Stars do not eliminate the darkness, but rather mitigate it; do not turn the world into a palace full of light, but rather find ways to shed light in places that would otherwise be consumed by absolute darkness. In a similar vein, we ought to be wary, to say the least, of the fantasy that human beings can somehow remove all darkness from human life. Such notions are chimerical at best and unimaginably dangerous at worst. But we can … we must bring light into otherwise abandoned places, to bring flashes of meaning and companionship to places otherwise overrun by heartache and devastation.
What does all of this have to do with Hanukkah? Think for a moment about the central ritual act that marks this holiday. It is winter now: the days are getting shorter and shorter, and attendantly, the nights are getting longer and longer. Pesach and Sukkot begin in the middle of the Jewish month, when the moon is full. But Hanukkah is different: it begins on the 25th of the month, when the moon has all but completely disappeared. We are in one of the darkest periods of one of the darkest months of the year. All around us is darkness. And what do we do? We light a fire. Not a bonfire, but a small fire – now one, now another, and so forth for eight nights. In other words, we do not pretend to be the sun, but only stars. We do not bring an end to darkness, but soften its effects.
“The soul of man is the lamp of G-d,” the Book of Proverbs tell us (20:27). What this means is that ultimately, our task is not to light candles, but to be candles. We have the potential to be the bits of light that help bring G-d back into a world gone dark. As the Sefas Emes puts it in discussing Hanukkah, “A human being is created to light up this world” (Hanukkah, 1874).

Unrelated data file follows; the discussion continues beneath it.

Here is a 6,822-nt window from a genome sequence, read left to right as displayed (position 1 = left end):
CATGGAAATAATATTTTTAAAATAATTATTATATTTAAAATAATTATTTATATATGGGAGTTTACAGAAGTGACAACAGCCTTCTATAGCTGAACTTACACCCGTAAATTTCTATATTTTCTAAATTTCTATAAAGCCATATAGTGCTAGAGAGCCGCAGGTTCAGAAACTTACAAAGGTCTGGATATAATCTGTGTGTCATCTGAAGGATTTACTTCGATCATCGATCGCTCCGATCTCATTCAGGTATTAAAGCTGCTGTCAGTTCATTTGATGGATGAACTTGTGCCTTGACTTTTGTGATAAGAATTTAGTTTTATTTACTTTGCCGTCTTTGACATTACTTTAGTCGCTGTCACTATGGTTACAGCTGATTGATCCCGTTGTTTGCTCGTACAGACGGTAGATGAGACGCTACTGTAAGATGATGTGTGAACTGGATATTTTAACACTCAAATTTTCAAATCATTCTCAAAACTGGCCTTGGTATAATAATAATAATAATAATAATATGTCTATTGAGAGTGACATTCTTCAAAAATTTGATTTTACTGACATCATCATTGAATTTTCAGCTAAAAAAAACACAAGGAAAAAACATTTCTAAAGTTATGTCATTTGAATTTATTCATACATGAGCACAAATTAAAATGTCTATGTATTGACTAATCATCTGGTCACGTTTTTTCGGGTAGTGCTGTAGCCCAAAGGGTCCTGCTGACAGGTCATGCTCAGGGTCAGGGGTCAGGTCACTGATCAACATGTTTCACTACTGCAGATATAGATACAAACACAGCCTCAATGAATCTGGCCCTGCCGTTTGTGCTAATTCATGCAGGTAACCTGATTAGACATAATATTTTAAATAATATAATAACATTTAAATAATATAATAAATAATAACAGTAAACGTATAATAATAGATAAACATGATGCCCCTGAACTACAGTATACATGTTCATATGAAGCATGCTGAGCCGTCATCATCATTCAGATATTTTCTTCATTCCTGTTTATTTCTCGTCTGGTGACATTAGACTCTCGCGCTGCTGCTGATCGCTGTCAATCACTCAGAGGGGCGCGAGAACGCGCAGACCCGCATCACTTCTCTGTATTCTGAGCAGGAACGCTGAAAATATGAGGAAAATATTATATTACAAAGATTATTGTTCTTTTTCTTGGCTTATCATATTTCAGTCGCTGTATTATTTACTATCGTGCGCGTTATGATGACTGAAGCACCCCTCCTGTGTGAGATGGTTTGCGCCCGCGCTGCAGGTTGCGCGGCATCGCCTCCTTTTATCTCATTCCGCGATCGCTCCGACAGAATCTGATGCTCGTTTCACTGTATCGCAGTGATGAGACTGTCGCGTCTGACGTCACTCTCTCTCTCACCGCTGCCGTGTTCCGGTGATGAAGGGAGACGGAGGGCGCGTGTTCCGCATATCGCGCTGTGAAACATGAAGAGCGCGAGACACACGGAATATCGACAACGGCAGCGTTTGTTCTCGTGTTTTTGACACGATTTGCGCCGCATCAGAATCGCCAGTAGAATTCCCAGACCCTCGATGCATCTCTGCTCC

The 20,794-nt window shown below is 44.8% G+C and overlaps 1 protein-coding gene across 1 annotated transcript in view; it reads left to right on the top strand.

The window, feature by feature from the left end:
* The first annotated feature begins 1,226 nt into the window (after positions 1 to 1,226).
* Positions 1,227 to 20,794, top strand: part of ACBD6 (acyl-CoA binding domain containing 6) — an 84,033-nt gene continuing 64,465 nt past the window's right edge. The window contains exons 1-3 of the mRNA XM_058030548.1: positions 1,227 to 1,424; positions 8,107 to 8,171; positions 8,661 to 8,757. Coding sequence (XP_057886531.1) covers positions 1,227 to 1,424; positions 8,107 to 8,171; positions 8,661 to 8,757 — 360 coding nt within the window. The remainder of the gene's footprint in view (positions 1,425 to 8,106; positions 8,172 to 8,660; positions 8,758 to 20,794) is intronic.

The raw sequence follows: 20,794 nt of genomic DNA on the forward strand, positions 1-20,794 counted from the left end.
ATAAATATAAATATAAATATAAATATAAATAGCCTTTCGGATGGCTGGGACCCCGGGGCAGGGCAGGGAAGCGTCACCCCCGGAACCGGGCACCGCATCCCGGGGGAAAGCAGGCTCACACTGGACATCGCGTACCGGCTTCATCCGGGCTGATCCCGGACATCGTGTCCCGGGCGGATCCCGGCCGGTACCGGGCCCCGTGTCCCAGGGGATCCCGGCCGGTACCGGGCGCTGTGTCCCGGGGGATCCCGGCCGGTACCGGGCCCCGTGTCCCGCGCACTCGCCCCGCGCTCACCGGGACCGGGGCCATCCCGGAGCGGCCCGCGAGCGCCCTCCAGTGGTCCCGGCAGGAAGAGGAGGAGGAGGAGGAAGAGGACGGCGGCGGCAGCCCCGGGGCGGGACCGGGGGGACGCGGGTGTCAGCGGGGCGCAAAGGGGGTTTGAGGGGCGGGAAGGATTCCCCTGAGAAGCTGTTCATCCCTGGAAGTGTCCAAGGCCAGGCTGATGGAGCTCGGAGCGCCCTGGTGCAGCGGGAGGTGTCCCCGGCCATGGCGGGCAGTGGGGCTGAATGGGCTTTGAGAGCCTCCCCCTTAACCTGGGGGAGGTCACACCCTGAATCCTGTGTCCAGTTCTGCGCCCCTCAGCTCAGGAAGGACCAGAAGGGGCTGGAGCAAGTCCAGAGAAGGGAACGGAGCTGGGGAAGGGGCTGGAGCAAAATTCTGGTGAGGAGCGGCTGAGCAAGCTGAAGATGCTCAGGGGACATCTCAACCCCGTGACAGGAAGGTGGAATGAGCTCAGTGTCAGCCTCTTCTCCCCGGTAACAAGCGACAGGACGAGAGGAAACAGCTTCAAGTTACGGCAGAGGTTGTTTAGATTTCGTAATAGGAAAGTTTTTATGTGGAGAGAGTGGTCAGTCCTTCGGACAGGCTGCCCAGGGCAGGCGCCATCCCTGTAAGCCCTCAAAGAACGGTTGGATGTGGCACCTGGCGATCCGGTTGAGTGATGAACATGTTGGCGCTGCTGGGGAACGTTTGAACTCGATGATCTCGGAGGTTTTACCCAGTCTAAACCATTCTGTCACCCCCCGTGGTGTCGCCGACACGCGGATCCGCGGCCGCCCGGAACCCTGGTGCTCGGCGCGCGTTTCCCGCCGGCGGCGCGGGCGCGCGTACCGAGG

~ Rabbi Shai Held
The soul of man is G-d’s candle.
May it be Your will, my G-d and G-d of my ancestors, to be gracious to me and to all my family and friends – to give us, and all Israel, a good and long life. Remember us with goodness and blessing, and grant us salvation and mercy. Grant us abundant blessing, and fortify the places we call home. May Your Presence dwell among us and may we be blessed with wise and kind children, lovers of G-d who stand in awe of You, people who speak truth and spread holiness. May those we nurture light the world with truth (emet) and mercy (hesed, rachem, chanan). May Your light, reflected in these candles, surround us always and shine through us into a dark world. B’shem Mashiach Yeshua (in the name of Yeshua the Messiah) Amen.
The fullness of Biblical mercy is revealed in a combination of three Hebrew words:
- Rachem – the Hebrew word most often translated as mercy in the Tanakh. Related to the Hebrew word for womb, rachem is a tender, protected place where life springs forth. To live in G-d’s rachem is to live in G-d’s womb.
- Hesed – a Hebrew word most often translated as loving-kindness but also at times as mercy. Hesed is relational mercy, covenantal faithfulness and love.
- Chanan – the third Hebrew word translated as mercy. It touches on mercy in the context of pity, forgiveness, and grace.
* Note from Cindy – I took the liberty of making modifications to an adaptation by Nurit Shein and Sue Levi Elwell of a traditional Shephardic tekhine** (found in The Sephardi Haggadah, Jonathon Cohen, ed., Jerusalem: Feldheim Publishers, 1988.)
** Tekhines (from Hebrew teḥinnot – “supplications”) are Yiddish prayers from the 17th, 18th, and 19th centuries.